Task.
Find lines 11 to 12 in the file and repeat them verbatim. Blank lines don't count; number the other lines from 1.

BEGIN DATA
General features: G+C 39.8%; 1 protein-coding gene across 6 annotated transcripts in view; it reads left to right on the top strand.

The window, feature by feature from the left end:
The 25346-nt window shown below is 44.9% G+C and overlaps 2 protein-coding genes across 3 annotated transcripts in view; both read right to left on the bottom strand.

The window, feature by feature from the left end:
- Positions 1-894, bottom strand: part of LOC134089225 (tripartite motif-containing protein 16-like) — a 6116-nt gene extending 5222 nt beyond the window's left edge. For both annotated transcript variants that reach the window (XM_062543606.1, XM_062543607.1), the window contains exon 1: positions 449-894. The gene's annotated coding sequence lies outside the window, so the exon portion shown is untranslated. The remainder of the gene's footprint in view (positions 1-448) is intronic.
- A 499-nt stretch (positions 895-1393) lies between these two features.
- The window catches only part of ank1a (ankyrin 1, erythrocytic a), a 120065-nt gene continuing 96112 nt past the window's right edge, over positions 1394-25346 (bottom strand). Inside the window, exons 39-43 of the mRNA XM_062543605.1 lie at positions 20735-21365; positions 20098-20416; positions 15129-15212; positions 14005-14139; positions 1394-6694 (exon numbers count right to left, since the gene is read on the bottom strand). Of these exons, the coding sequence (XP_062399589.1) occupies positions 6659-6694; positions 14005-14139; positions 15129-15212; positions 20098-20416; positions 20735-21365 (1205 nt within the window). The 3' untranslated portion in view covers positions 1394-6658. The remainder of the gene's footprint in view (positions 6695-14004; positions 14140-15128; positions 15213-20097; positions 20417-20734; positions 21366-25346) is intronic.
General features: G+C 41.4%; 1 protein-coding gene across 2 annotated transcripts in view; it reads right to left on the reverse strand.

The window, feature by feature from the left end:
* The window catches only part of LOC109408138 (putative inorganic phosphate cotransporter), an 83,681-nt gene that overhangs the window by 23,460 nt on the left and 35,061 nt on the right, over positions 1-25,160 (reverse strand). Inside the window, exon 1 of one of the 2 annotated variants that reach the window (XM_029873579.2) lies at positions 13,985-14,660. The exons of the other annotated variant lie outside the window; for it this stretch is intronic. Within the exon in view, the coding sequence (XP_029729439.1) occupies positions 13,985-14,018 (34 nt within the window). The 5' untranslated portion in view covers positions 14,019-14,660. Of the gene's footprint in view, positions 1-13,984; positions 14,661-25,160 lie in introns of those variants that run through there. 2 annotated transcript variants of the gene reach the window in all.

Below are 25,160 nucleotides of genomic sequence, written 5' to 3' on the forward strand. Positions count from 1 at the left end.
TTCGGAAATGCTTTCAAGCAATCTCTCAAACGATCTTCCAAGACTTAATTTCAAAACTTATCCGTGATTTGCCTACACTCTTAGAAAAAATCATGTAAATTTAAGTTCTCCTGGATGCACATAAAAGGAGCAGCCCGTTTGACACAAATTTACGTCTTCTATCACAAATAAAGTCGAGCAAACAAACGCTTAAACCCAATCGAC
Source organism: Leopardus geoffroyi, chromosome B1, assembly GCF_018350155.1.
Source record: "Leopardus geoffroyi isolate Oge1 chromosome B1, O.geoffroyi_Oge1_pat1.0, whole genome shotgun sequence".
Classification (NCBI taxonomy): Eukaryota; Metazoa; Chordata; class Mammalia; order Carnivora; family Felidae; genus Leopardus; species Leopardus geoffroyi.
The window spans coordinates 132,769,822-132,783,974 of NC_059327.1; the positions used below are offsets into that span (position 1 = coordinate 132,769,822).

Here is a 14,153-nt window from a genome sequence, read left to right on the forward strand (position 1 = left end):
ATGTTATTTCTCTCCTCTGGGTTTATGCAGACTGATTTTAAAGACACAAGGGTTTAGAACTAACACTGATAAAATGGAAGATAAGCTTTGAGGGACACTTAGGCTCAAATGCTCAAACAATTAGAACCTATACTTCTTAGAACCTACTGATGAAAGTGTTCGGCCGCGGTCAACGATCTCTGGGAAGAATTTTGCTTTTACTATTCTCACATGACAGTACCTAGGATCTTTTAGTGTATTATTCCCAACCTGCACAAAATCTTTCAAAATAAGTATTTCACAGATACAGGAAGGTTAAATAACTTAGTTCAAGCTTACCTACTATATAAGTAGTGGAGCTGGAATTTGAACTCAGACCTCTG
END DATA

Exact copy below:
Below are 25,160 nucleotides of genomic sequence, written 5' to 3' on the forward strand. Positions count from 1 at the left end.
TTCGGAAATGCTTTCAAGCAATCTCTCAAACGATCTTCCAAGACTTAATTTCAAAACTTATCCGTGATTTGCCTACACTCTTAGAAAAAATCATGTAAATTTAAGTTCTCCTGGATGCACATAAAAGGAGCAGCCCGTTTGACACAAATTTACGTCTTCTATCACAAATAAAGTCGAGCAAACAAACGCTTAAACCCAATCGAC